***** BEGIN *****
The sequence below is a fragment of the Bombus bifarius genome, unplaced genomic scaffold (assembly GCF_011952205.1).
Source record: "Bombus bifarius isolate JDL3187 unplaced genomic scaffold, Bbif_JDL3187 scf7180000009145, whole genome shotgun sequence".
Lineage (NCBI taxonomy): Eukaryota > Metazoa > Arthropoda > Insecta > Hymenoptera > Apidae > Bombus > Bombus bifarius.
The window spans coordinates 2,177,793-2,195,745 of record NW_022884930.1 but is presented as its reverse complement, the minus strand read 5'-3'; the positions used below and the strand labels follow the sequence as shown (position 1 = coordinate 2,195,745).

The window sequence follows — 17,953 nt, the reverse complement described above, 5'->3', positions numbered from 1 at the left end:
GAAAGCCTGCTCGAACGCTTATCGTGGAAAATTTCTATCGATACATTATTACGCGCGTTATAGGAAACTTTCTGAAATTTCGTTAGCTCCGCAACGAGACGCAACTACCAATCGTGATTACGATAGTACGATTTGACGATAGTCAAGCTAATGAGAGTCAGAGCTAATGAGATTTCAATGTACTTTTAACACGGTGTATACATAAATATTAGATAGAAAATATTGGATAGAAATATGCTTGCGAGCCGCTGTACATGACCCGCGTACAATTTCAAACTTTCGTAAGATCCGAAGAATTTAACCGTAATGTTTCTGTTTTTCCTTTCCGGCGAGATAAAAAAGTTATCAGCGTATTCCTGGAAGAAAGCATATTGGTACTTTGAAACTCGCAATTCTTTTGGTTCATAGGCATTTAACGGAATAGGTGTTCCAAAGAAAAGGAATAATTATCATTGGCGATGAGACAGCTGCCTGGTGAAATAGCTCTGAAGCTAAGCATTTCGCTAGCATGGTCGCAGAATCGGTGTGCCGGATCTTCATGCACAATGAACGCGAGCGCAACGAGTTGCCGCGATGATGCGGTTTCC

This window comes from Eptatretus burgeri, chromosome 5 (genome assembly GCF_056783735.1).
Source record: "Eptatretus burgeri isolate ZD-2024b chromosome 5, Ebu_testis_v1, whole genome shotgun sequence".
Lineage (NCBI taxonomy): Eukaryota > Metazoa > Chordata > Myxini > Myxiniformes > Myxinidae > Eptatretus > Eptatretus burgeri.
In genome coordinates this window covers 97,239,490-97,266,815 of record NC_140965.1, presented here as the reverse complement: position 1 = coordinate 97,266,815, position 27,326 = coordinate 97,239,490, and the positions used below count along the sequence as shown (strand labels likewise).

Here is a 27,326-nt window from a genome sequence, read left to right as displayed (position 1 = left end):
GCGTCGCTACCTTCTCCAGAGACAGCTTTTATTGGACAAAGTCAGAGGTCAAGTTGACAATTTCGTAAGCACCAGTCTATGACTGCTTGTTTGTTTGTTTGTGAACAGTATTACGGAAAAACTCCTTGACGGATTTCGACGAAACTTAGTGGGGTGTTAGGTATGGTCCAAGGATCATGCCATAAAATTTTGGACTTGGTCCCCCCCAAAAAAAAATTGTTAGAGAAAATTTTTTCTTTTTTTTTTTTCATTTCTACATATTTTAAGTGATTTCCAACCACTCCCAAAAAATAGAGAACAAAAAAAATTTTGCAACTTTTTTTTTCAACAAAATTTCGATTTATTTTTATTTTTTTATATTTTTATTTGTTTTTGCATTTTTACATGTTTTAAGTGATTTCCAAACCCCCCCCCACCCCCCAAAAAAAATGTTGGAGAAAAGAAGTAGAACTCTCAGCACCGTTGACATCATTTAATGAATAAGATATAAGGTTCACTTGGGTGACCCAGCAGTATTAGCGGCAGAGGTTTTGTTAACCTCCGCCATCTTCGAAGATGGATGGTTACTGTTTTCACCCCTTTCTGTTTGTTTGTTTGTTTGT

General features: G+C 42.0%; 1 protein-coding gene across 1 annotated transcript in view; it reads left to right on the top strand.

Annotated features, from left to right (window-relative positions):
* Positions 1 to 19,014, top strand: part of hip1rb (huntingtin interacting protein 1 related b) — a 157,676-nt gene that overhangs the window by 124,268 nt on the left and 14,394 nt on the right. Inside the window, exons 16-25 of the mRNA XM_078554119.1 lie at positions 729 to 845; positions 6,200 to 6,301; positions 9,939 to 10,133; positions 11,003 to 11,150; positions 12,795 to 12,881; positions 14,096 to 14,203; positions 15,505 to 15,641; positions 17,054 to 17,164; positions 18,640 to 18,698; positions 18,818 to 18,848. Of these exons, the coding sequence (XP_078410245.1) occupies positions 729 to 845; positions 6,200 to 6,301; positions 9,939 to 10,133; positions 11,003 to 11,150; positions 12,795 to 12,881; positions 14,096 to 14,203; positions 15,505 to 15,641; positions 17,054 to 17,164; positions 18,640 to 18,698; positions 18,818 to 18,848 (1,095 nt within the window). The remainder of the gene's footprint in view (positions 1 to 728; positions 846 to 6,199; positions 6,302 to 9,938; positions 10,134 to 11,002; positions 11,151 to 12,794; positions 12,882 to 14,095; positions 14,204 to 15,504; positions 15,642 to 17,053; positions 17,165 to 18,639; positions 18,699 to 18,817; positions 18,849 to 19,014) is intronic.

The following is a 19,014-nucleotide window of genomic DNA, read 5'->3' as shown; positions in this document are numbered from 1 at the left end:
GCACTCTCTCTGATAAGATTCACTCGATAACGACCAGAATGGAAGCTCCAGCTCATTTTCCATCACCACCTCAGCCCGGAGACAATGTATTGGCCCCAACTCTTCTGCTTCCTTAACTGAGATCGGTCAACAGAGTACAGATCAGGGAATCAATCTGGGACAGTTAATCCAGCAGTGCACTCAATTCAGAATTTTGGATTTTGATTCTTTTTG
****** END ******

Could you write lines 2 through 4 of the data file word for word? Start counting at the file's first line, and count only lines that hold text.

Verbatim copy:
Source record: "Bombus bifarius isolate JDL3187 unplaced genomic scaffold, Bbif_JDL3187 scf7180000009145, whole genome shotgun sequence".
Lineage (NCBI taxonomy): Eukaryota > Metazoa > Arthropoda > Insecta > Hymenoptera > Apidae > Bombus > Bombus bifarius.
The window spans coordinates 2,177,793-2,195,745 of record NW_022884930.1 but is presented as its reverse complement, the minus strand read 5'-3'; the positions used below and the strand labels follow the sequence as shown (position 1 = coordinate 2,195,745).